`a1` through `an` are the parameters of the datatype.

However, we also generate wrappers for GADT data constructors which have the expected user-defined type, in this case

$wT1 = /\a b. \x y. T1 [a] (a,b) a b [a] (a,b) x y

Where the 4th and 5th arguments given to `T1` are the reflexive coercions

[a] :: [a] :=: [a] (a,b) :: (a,b) :=: (a,b)

## Representation of coercion assumptions

In most of the compiler, as in the FC paper, coercions are abstracted
using `ForAllTy cv ty` where `cv` is a coercion variable, with a kind of
the form `PredTy (EqPred T1 T2)`. However, during type inference it is
convenient to treat such coercion qualifiers in the same way other
class membership or implicit parameter qualifiers are treated. So
functions like `tcSplitForAllTy` and `tcSplitPhiTy` and `tcSplitSigmaTy`,
treat `ForAllTy cv ty` as if it were `FunTy (PredTy (EqPred T1 T2)) ty`
(where `PredTy (EqPred T1 T2)` is the kind of `cv`). Also, several of the `dataCon`XXX functions treat coercion members of the data constructor
as if they were dictionary predicates (i.e. they return the `PredTy (EqPred T1 T2)` with the theta).

## Newtypes are coerced types

The implementation of newtypes has changed to include explicit type coercions in the place of the previously used ad-hoc mechanism. For a newtype declared by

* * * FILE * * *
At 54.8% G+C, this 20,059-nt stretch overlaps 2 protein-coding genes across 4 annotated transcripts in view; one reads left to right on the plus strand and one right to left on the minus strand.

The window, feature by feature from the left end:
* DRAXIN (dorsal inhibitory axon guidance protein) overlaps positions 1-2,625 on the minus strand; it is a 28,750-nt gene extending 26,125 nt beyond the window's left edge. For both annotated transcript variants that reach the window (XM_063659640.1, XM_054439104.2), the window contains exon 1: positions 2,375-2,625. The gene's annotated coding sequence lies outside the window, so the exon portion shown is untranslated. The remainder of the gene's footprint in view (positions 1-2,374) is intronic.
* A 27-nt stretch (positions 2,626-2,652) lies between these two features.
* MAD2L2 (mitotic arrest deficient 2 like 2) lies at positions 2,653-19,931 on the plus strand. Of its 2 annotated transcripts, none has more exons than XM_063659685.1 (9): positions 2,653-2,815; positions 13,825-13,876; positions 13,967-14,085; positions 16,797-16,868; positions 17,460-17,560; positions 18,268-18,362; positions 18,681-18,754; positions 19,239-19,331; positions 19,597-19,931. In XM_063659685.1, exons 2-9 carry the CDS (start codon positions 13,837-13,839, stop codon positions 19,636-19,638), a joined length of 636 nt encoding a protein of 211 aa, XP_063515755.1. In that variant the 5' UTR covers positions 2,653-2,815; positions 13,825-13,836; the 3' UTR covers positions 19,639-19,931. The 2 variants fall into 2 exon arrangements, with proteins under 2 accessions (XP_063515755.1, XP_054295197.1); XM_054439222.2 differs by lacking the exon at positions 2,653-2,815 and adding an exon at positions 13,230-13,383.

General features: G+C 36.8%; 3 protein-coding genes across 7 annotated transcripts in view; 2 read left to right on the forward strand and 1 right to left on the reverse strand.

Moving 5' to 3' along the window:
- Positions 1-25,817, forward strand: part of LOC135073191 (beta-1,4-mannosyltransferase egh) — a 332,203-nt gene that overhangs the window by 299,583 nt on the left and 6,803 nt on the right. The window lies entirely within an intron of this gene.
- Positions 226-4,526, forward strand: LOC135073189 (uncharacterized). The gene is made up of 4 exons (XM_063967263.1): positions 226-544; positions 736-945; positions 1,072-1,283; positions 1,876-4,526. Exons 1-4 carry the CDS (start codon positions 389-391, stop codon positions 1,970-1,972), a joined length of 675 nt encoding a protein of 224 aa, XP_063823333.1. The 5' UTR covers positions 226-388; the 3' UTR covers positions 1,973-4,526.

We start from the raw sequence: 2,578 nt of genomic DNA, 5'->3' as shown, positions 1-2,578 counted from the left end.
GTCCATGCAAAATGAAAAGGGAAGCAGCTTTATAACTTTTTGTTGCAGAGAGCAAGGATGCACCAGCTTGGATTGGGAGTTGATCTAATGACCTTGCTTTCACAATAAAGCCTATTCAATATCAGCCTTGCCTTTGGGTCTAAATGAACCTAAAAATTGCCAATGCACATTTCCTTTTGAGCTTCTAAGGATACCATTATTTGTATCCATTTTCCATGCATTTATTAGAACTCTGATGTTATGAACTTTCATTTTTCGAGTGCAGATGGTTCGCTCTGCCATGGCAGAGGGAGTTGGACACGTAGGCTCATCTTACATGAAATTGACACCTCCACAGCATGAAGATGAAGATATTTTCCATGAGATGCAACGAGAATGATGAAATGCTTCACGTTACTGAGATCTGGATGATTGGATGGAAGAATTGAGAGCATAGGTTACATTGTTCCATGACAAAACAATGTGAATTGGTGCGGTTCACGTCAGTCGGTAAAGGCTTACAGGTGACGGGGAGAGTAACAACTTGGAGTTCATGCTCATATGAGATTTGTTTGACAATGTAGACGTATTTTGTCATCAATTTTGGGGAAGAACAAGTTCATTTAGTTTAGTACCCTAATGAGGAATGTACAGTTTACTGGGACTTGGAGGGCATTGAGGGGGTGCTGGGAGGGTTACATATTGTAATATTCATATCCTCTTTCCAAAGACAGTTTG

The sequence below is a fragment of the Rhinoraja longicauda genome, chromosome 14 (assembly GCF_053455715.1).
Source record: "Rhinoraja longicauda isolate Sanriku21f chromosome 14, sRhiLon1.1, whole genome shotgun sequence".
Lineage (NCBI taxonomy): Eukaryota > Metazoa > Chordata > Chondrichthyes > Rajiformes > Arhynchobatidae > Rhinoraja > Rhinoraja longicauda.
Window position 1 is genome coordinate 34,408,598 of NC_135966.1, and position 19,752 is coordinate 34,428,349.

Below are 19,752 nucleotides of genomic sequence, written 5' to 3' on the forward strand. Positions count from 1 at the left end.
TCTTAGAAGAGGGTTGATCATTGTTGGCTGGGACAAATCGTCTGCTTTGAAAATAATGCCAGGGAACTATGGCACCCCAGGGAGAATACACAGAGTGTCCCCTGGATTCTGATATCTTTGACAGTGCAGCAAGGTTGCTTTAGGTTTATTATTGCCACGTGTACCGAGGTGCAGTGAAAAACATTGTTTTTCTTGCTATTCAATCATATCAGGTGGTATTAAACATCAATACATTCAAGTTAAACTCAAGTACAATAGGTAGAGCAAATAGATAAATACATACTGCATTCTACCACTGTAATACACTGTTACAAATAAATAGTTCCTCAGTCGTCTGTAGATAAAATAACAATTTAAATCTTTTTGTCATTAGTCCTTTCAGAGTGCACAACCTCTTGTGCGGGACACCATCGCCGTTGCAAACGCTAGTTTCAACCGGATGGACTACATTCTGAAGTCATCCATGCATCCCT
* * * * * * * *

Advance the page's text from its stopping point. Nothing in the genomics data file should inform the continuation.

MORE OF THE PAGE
newtype T a = MkT (a -> a)

the `NewTyCon` for `T` will contain n`t_co = CoT` where `CoT t : T t :=: t ->
t`. This `TyCon` is a `CoercionTyCon`, so it does not have a kind on its
own; it basically has its own typing rule for the fully-applied
version. If the newtype `T` has k type variables hen `CoT` has arity at
most k. In the case that the right hand side is a type application
ending with the same type variables as the left hand side, we
"eta-contract" the coercion. So if we had

newtype S a = MkT [a]

then we would generate the arity 0 coercion `CoS : S :=: []`. The
primary reason we do this is to make newtype deriving cleaner. If the coercion
cannot be reduced in this fashion, then it has the same arity as the tycon.

In the paper we'd write

axiom CoT : (forall t. T t) :=: (forall t. [t])

and then when we used `CoT` at a particular type, `s`, we'd say

CoT @ s

which encodes as `(TyConApp instCoercionTyCon [TyConApp CoT [], s])`

But in GHC we instead make `CoT` into a new piece of type syntax
(like `instCoercionTyCon`, `symCoercionTyCon` etc), which must always
be saturated, but which encodes as

TyConApp CoT [s]

In the vocabulary of the paper it's as if we had axiom declarations like

axiom CoT t : T t :=: [t]

The newtype coercion is used to wrap and unwrap newtypes whenever the constructor or case is used in the Haskell source code.

Such coercions are always used when the newtype is recursive and are optional for non-recursive newtypes. Whether or not they are used can be easily changed by altering the function mkNewTyConRhs in iface/BuildTyCl.lhs.

## Simplification

- exprIsConApp_maybe

- simplExpr